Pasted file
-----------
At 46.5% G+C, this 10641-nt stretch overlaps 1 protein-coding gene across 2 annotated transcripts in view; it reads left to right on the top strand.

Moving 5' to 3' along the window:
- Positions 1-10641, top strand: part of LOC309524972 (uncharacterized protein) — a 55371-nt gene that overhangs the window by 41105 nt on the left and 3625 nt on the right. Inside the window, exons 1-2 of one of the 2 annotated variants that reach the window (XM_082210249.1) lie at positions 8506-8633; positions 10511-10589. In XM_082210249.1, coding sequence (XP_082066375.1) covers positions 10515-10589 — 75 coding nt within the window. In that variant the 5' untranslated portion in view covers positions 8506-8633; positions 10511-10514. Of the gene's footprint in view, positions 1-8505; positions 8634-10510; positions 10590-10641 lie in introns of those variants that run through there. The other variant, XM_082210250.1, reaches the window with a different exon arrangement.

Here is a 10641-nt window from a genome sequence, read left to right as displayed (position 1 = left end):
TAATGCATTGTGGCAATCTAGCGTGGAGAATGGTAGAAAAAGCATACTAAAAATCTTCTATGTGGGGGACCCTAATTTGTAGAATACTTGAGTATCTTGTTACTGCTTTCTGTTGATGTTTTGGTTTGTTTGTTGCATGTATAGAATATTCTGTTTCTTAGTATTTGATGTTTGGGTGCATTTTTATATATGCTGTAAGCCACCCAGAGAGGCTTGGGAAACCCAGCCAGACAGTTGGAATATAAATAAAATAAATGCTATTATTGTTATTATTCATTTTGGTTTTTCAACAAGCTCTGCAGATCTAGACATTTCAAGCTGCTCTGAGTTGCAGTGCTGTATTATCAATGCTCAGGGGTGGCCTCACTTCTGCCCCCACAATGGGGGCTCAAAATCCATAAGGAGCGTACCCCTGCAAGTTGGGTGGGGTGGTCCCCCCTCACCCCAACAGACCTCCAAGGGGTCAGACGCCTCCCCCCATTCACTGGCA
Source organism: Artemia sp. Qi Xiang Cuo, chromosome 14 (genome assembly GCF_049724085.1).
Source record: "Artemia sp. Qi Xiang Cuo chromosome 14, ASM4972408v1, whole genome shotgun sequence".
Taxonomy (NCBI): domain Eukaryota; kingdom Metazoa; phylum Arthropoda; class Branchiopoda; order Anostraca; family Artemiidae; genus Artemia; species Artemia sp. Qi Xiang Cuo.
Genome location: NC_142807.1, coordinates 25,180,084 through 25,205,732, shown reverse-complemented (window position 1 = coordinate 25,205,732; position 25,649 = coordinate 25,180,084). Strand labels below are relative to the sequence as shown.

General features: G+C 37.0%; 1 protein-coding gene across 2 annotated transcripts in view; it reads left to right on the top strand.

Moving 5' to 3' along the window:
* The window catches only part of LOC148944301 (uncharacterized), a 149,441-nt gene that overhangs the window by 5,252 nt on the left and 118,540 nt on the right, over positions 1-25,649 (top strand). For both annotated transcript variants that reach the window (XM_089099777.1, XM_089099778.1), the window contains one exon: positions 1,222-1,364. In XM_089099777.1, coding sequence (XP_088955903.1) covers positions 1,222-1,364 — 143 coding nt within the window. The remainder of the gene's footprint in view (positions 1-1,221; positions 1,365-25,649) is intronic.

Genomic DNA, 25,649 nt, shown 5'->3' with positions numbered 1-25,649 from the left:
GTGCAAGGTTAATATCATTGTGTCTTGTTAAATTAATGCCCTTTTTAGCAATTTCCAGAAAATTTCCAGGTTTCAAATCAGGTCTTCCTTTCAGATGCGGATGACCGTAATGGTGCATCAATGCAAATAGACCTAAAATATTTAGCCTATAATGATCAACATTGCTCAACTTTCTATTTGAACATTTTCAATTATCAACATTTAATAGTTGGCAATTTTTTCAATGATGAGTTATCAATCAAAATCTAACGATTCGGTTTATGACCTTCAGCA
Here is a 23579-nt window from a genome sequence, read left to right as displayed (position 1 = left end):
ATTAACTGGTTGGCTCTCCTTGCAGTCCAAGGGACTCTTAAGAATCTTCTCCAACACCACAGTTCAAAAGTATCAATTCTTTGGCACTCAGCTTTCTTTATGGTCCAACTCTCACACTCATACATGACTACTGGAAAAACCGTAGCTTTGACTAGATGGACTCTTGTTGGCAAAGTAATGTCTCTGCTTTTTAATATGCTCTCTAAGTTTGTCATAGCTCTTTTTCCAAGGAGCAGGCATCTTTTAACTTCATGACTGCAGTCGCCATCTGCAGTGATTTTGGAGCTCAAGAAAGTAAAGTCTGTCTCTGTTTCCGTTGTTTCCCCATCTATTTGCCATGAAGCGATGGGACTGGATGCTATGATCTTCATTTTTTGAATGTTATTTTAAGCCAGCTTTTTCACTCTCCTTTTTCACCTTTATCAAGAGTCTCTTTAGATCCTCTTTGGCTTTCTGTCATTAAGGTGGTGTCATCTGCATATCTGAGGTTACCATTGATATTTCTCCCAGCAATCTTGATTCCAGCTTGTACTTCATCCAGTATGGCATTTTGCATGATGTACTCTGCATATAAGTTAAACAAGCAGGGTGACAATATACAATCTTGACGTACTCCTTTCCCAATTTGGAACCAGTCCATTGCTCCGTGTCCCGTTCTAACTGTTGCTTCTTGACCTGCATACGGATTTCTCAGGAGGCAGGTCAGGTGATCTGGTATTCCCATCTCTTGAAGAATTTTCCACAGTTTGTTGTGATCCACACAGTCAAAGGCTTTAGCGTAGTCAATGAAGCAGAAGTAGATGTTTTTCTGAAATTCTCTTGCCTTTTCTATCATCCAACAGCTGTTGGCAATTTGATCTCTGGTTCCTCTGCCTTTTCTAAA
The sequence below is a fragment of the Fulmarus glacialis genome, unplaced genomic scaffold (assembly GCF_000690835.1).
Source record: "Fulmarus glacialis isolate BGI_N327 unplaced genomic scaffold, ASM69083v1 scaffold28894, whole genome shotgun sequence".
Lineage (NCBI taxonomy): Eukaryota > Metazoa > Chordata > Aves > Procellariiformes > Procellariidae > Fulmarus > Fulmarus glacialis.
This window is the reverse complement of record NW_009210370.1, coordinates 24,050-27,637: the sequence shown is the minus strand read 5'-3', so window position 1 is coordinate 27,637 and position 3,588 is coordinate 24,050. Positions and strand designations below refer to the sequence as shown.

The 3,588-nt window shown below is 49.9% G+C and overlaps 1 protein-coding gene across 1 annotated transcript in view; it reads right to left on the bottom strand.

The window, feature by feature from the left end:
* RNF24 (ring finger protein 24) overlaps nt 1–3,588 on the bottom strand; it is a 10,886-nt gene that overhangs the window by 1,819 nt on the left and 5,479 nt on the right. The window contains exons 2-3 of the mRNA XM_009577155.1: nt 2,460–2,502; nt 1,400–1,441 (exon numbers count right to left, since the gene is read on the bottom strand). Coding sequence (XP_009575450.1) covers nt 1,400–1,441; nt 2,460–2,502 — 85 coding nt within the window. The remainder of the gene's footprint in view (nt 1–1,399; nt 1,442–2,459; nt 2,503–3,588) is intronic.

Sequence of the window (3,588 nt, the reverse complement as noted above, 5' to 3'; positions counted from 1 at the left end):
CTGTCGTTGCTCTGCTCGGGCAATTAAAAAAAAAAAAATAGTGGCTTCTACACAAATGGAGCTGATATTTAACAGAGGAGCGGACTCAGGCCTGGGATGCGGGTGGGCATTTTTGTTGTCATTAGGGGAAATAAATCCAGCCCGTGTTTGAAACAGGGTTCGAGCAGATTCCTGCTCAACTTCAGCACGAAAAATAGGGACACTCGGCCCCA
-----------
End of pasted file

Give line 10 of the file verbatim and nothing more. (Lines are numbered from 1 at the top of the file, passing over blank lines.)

General features: G+C 37.0%; 1 protein-coding gene across 2 annotated transcripts in view; it reads left to right on the top strand.